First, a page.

not belong to us; we belong to the Earth and we need to make sure that
the corporate environment in this country gets that message loud and clear.
BISHOP: Rep. Gephardt, your question.
QUESTION: Rep. Gephardt, assume that you have a budget of $100. How much of the $100 would you spend on the environment?
GEPHARDT: The problem is today most states don't have a budget of $100.
Bush economic leadership has left almost every state in bankruptcy and
the first thing we need to do, as I said a moment ago, is to get the economy
straightened out so that state budgets get straightened out. This
president's trying to give his rich friends a tax cut about every week.
It's causing service cuts all over this country; that's what you need to
know. But let's talk about the environment, energy, water, air.
We only have one Earth that we've been given by God. And we as the
stewards of this Earth, in the richest country in the world, have to set
an example for the whole world on how we treat our air and our water, our
environment. I announced last week an energy plan that would get
us to 10 percent of all of our energy from renewables in ten years.
Twenty percent in 20 years. How do we do it? We do it through
ethanol, a program that I have supported since the beginning of that program.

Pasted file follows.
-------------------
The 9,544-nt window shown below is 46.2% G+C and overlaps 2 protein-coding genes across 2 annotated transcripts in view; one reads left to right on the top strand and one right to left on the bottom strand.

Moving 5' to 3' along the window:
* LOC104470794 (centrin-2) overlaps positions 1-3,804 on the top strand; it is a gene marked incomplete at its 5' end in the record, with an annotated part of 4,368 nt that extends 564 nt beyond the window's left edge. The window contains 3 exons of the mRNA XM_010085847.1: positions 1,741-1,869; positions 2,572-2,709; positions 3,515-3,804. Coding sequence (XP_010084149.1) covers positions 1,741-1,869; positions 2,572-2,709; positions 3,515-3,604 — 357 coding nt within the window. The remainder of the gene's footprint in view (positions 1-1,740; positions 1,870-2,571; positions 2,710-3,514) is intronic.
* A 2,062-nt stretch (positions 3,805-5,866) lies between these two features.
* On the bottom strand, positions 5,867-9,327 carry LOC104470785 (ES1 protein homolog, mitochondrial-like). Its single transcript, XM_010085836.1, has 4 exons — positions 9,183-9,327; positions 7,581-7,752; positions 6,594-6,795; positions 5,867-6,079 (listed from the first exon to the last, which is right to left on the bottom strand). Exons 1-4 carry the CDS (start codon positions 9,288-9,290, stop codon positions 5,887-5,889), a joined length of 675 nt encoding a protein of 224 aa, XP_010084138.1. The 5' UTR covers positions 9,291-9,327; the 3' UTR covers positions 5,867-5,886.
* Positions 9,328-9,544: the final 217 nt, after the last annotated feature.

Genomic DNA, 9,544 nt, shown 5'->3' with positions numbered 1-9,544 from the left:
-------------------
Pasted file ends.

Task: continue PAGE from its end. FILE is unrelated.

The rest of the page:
We do it by moving to hydrogen, hybrid cars. We ought to have big
tax incentives for hybrid cars and not SUVs. We ought to be, we ought
to be moving our CAFE standards up. We ought to be trying to solve
the problems of water pollution. This administration is unwinding
every good environmental regulation that we've put on the books and have
been implementing over the last 30 years. And there's a reason for
it. The money for their election came from the same energy companies
that have tried to get rid of these regulations. When I am president
we will protect the God-given environment of this country. Thank
BISHOP: Sen. Kerry, your question.
QUESTION: Sen. Kerry, Science magazine reported recently that Caltech researchers warn that in switching to hydrogen fuel, mankind could release into the atmosphere three times as many hydrogen molecules as are currently going into the stratosphere thus greatly enlarging the ozone holes and depleting ozone levels by up to 8 percent. Should we look at other alternatives?